The market is not only prepared for a potential U.K. exit from the European Union, but stocks can likely hit new highs once this week's referendum is over, Jim Paulsen, chief market strategist at Wells Capital Management, said Monday.
The Dow and S&P 500 were up more than 1 percent on Monday as the British remain in the EU camp closed the gap with the leave camp over the weekend. The Euro Stoxx 600 was up nearly 3.5 percent and on pace for its best day since August.
"Brexit reminds me a little bit of the fiscal cliff, kind of a self-inflicted wound that is probably outsized in terms of the fear it's generated," Paulsen told CNBC's "Squawk Box."
"I think we get beyond it, probably, and we get back more to fundamentals, and I think those are looking better and better," he said.
The current stock market rally is broad based, and low-yielding bond markets present little competition to stocks, he said. Paulsen also sees rising economic momentum in positive measures of economic surprises.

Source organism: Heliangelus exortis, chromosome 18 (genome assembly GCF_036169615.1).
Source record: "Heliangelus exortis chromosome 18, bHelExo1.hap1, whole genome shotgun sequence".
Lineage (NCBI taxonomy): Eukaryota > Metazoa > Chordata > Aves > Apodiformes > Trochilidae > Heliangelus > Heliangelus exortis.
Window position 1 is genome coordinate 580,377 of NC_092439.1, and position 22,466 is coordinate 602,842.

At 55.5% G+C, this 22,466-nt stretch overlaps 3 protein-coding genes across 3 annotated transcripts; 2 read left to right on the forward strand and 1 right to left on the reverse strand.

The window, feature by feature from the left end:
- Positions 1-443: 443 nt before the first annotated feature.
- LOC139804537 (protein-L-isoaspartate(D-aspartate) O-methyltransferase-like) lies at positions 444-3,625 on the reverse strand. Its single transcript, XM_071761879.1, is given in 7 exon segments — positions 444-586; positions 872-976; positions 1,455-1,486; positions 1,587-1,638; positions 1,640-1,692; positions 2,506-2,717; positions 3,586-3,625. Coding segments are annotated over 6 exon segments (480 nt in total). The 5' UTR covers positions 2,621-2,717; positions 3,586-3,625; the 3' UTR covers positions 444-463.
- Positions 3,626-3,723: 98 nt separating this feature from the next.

Further, he said, markets appear to be overcoming negative news and climbing a wall of worry. "Fear is back, and it's the backdrop for this bull, and I think it's going to take us to new highs," he said.
In another interview, John Silvia, Wells Fargo Securities chief economist, said the market has undergone a change in sentiment, but investors must remain cautious in light of the chance of increased volatility.
However, that would likely make the Federal Reserve wait longer to raise interest rates since a stronger dollar effectively tightens monetary policy, he said. The potential weakening of European and U.K. economic growth following a separation would likely bolster the case for the Fed to keep rates low and the European Central Bank to further ease them, according to Silvia.